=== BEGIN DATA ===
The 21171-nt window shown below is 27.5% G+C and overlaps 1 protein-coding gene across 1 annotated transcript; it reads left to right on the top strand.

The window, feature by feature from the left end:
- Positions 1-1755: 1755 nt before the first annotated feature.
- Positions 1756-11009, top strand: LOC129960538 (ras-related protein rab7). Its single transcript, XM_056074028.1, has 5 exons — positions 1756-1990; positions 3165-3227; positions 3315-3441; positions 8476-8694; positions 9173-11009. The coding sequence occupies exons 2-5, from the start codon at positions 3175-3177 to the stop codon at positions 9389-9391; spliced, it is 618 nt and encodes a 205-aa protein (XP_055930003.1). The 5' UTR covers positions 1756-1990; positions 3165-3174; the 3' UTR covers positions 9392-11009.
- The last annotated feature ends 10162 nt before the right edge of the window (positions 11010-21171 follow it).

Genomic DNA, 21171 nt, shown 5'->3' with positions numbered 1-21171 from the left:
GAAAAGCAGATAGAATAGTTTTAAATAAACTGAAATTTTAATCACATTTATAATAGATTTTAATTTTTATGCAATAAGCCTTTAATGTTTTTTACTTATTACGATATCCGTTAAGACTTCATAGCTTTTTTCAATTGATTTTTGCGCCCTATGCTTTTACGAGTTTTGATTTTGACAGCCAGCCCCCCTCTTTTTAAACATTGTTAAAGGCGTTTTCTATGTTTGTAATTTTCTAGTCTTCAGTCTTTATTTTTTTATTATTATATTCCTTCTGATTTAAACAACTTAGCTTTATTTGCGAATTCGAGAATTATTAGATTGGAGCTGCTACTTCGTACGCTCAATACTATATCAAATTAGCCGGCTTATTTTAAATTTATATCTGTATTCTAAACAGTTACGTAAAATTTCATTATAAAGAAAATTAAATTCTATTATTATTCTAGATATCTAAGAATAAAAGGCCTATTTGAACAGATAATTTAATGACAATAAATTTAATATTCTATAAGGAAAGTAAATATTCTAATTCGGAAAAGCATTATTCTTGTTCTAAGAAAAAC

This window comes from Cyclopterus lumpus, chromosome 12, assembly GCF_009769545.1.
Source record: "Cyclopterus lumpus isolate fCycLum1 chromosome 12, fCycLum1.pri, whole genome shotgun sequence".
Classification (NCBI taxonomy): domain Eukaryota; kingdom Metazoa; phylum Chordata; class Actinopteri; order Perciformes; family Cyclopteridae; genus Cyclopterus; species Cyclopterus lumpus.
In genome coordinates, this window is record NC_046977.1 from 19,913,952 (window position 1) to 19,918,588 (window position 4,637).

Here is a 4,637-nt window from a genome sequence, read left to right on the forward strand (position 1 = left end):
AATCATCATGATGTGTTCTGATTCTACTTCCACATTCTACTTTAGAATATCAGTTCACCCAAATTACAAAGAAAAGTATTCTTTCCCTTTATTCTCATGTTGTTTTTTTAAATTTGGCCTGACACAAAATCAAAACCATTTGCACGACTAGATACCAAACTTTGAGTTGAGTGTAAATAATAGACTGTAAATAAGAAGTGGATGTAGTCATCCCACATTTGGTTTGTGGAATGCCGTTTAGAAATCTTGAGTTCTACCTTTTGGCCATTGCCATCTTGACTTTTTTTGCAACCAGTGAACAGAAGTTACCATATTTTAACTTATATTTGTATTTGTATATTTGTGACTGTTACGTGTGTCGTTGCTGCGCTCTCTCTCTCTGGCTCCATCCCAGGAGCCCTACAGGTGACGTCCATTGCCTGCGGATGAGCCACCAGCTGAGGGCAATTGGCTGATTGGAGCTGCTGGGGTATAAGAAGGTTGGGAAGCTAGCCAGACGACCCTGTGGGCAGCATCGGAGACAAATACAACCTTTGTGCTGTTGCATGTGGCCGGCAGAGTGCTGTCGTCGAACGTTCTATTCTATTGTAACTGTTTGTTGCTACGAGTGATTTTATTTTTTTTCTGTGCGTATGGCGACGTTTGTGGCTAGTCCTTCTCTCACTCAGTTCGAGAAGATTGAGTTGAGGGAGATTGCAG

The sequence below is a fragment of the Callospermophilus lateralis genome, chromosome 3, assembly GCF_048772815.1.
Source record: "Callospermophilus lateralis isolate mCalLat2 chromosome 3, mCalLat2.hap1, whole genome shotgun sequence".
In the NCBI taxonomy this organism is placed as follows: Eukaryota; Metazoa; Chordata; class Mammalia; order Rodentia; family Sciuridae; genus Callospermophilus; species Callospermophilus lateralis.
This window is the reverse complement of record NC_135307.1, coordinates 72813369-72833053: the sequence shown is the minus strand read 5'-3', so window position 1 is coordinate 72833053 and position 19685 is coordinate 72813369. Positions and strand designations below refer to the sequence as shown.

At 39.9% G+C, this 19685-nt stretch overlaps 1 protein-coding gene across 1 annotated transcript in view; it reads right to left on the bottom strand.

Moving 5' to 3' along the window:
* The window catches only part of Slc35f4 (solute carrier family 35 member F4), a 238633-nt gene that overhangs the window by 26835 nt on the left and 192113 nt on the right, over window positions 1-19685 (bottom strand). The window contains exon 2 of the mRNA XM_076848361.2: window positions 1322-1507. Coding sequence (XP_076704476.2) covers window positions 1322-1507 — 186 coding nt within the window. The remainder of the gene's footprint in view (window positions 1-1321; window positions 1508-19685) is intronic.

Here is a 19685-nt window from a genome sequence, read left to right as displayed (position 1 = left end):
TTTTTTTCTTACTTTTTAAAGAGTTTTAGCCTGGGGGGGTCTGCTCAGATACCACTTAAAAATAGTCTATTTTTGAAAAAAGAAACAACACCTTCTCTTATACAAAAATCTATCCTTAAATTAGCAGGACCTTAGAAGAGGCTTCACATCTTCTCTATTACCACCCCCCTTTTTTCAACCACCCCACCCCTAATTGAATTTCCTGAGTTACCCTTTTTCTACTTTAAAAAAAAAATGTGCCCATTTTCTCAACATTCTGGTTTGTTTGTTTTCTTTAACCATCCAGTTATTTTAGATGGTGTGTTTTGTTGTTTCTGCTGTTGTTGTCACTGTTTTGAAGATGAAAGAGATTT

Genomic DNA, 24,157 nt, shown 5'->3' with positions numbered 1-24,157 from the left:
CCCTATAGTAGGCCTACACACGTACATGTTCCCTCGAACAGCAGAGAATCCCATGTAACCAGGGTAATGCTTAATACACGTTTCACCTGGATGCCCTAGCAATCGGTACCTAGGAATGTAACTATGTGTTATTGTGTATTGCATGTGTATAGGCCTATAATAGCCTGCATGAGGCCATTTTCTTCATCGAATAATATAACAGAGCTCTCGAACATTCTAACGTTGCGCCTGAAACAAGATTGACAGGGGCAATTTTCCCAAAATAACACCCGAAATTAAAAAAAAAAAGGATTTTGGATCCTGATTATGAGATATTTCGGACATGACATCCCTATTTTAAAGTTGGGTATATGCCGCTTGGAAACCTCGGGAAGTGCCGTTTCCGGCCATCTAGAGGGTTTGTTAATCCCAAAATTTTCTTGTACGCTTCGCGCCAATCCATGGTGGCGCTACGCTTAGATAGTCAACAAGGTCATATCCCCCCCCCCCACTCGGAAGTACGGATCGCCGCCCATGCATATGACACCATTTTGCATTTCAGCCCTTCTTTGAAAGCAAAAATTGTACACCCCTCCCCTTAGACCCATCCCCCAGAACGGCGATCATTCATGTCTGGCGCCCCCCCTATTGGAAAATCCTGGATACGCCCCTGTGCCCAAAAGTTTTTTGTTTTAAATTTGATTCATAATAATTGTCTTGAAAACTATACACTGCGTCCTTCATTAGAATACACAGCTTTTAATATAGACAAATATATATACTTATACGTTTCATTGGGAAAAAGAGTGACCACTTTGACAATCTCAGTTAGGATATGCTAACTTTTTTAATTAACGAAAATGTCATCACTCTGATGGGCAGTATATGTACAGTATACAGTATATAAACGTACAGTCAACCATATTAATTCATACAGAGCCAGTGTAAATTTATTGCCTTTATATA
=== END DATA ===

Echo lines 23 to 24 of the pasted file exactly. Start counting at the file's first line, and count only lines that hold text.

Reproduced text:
Genomic DNA, 24,157 nt, shown 5'->3' with positions numbered 1-24,157 from the left:
CCCTATAGTAGGCCTACACACGTACATGTTCCCTCGAACAGCAGAGAATCCCATGTAACCAGGGTAATGCTTAATACACGTTTCACCTGGATGCCCTAGCAATCGGTACCTAGGAATGTAACTATGTGTTATTGTGTATTGCATGTGTATAGGCCTATAATAGCCTGCATGAGGCCATTTTCTTCATCGAATAATATAACAGAGCTCTCGAACATTCTAACGTTGCGCCTGAAACAAGATTGACAGGGGCAATTTTCCCAAAATAACACCCGAAATTAAAAAAAAAAAGGATTTTGGATCCTGATTATGAGATATTTCGGACATGACATCCCTATTTTAAAGTTGGGTATATGCCGCTTGGAAACCTCGGGAAGTGCCGTTTCCGGCCATCTAGAGGGTTTGTTAATCCCAAAATTTTCTTGTACGCTTCGCGCCAATCCATGGTGGCGCTACGCTTAGATAGTCAACAAGGTCATATCCCCCCCCCCCACTCGGAAGTACGGATCGCCGCCCATGCATATGACACCATTTTGCATTTCAGCCCTTCTTTGAAAGCAAAAATTGTACACCCCTCCCCTTAGACCCATCCCCCAGAACGGCGATCATTCATGTCTGGCGCCCCCCCTATTGGAAAATCCTGGATACGCCCCTGTGCCCAAAAGTTTTTTGTTTTAAATTTGATTCATAATAATTGTCTTGAAAACTATACACTGCGTCCTTCATTAGAATACACAGCTTTTAATATAGACAAATATATATACTTATACGTTTCATTGGGAAAAAGAGTGACCACTTTGACAATCTCAGTTAGGATATGCTAACTTTTTTAATTAACGAAAATGTCATCACTCTGATGGGCAGTATATGTACAGTATACAGTATATAAACGTACAGTCAACCATATTAATTCATACAGAGCCAGTGTAAATTTATTGCCTTTATATA